Secretary of State legislative bills and resolutions filed (General and special laws)
Since 1837, Texas law has required the Secretary of State to contract for the printing of the laws, and to arrange for their distribution. Since 1846, Texas law has required the Secretary of State to receive bills from the Texas Legislature which have become laws, and to bind and maintain such bills and enrolled joint resolutions; and also to deliver a certified copy of these laws (with indices) to the public printer. These records are the official, final, signed copies of legislative bills and resolutions (general and special laws) passed by the Congress of the Republic of Texas and the Legislature of the State of Texas, and subsequently filed with the Texas Secretary of State. These contain the original signatures of all officials (President of the Senate, Speaker of the House, Chief Clerk of the House, Secretary of the Senate, and Texas President/Governor). They date 1836-2015. Also included (as they became required by law) are fiscal notes, criminal justice policy impact statements, actuarial impact statements, and other kinds of impact statements, through 1999. Included at or near the end of each session's laws and resolutions are the vetoed bills and resolutions. Vetoed bills and resolutions include the signed proclamation by the Governor explaining the veto.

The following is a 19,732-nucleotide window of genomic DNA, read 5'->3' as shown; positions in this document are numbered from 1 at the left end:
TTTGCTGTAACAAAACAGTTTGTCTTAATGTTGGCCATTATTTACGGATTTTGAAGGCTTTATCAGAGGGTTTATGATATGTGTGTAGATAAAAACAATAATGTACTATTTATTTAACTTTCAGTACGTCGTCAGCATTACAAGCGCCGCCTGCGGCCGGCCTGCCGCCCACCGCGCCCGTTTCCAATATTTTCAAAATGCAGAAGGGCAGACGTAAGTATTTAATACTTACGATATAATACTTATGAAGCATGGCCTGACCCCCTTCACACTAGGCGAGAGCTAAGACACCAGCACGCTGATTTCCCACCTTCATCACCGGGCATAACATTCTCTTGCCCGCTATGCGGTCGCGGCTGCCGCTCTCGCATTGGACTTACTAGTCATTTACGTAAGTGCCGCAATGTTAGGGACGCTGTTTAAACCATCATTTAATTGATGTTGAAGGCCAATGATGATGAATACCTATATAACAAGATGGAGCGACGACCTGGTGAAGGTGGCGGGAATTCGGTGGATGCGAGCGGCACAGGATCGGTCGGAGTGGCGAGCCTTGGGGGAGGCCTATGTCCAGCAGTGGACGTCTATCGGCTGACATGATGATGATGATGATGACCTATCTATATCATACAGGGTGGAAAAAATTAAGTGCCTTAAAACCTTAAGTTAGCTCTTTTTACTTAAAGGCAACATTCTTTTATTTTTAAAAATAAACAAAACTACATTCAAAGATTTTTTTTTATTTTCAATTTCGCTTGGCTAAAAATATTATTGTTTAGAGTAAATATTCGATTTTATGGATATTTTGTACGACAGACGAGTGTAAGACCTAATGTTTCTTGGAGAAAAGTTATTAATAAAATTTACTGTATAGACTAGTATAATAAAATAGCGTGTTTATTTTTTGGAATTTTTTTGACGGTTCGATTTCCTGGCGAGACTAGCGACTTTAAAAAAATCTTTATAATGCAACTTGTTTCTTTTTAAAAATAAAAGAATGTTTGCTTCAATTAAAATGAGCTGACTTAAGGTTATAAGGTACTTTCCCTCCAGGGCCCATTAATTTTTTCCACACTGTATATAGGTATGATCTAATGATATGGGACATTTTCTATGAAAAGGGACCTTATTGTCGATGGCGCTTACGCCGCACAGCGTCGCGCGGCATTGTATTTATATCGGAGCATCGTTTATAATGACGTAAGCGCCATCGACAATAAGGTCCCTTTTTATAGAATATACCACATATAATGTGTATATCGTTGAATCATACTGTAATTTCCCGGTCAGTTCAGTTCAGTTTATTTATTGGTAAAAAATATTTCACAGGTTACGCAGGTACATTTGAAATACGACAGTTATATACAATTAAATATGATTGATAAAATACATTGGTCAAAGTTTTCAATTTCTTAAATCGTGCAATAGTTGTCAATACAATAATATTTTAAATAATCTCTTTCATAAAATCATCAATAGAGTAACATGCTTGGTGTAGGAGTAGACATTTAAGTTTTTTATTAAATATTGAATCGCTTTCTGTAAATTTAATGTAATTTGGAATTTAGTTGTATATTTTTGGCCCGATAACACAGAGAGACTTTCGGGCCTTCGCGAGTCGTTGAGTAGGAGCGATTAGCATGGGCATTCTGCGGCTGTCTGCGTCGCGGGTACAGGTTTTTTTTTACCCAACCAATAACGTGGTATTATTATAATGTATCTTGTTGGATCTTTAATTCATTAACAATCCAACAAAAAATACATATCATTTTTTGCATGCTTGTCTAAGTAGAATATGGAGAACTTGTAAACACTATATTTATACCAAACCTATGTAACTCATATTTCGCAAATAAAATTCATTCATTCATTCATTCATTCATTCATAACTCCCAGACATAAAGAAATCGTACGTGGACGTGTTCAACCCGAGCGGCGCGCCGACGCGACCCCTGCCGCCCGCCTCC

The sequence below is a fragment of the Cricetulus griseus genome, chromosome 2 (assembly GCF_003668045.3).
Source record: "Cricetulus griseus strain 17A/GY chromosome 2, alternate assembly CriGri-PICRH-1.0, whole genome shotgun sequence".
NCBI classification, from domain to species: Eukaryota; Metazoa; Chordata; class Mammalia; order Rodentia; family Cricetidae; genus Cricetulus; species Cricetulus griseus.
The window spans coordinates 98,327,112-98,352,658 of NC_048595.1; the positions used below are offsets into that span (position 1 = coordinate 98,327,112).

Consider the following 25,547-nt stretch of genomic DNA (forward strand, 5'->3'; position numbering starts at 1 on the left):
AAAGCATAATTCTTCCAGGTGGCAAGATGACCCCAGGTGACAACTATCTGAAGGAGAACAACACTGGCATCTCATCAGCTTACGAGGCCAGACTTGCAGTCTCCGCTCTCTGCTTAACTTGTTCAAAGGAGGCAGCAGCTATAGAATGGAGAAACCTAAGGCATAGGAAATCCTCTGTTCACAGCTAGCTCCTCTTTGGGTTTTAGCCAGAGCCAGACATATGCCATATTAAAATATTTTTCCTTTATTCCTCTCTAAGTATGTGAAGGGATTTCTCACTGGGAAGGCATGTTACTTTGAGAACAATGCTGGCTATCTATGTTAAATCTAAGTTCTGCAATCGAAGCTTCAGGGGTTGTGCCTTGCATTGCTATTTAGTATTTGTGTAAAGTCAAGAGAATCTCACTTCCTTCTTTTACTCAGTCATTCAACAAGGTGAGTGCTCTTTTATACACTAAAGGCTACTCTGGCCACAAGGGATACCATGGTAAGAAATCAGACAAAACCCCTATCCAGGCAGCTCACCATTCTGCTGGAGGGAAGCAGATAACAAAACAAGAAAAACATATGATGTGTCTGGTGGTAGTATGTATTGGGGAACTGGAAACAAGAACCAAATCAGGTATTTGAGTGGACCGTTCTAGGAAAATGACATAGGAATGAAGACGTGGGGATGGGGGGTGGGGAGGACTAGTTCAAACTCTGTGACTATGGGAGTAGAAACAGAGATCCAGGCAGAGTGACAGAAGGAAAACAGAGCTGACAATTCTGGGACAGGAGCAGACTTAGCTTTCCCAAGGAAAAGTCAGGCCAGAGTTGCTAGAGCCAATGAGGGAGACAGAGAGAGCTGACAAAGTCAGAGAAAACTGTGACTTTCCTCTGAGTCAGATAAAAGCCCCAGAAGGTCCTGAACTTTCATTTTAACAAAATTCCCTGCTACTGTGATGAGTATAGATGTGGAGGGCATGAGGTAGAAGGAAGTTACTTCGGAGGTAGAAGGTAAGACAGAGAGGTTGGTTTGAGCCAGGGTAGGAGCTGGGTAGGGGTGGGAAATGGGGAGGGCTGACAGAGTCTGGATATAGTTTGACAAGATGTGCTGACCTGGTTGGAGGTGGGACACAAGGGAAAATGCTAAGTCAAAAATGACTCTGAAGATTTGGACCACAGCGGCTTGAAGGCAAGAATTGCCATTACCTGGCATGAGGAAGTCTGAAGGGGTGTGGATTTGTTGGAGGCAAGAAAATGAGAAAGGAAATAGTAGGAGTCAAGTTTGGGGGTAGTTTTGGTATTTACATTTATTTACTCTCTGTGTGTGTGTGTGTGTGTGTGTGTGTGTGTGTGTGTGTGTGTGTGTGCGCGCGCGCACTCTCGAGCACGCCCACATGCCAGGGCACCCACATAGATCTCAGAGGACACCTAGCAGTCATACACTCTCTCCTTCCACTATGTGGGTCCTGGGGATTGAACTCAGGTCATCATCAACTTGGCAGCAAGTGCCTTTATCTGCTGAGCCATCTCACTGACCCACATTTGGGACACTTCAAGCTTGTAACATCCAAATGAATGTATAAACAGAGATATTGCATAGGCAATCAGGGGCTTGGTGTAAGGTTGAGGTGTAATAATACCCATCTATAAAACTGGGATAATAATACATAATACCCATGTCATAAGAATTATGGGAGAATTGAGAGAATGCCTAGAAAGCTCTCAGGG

Texas Secretary of State legislative bills and resolutions filed (General and Special Laws)
Texas. Secretary of State. Government Filings Section
Date range of creation:
1836 to 2015
Texas (Republic). Department of State
Bills (legislative records)
(Identify the item), Texas Secretary of State legislative bills and resolutions filed (General and Special Laws). Archives and Information Services Division, Texas State Library and Archives Commission.
These records are arranged chronologically, by congressional/legislative session. The Secretary of State arranged each volume numerically by chapter (which is also chronologically in the order in which the laws were passed). Digital surrogates follow this structure. Vetoed laws and resolutions are at the end of each legislative session.
Most records created by Texas state agencies are not copyrighted. State records also include materials received by, not created by, state agencies. Copyright remains with the creator. The researcher is responsible for complying with U.S. Copyright Law (Title 17 U.S.C.).
Volumes for the 1st Congress through the 18th Legislature are restricted due to their physical condition, so researchers must use digital surrogates or microfilmed copies of those volumes.
Size or duration:
274.81 cubic ft. (originals), 22 reels microfilm (duplicates)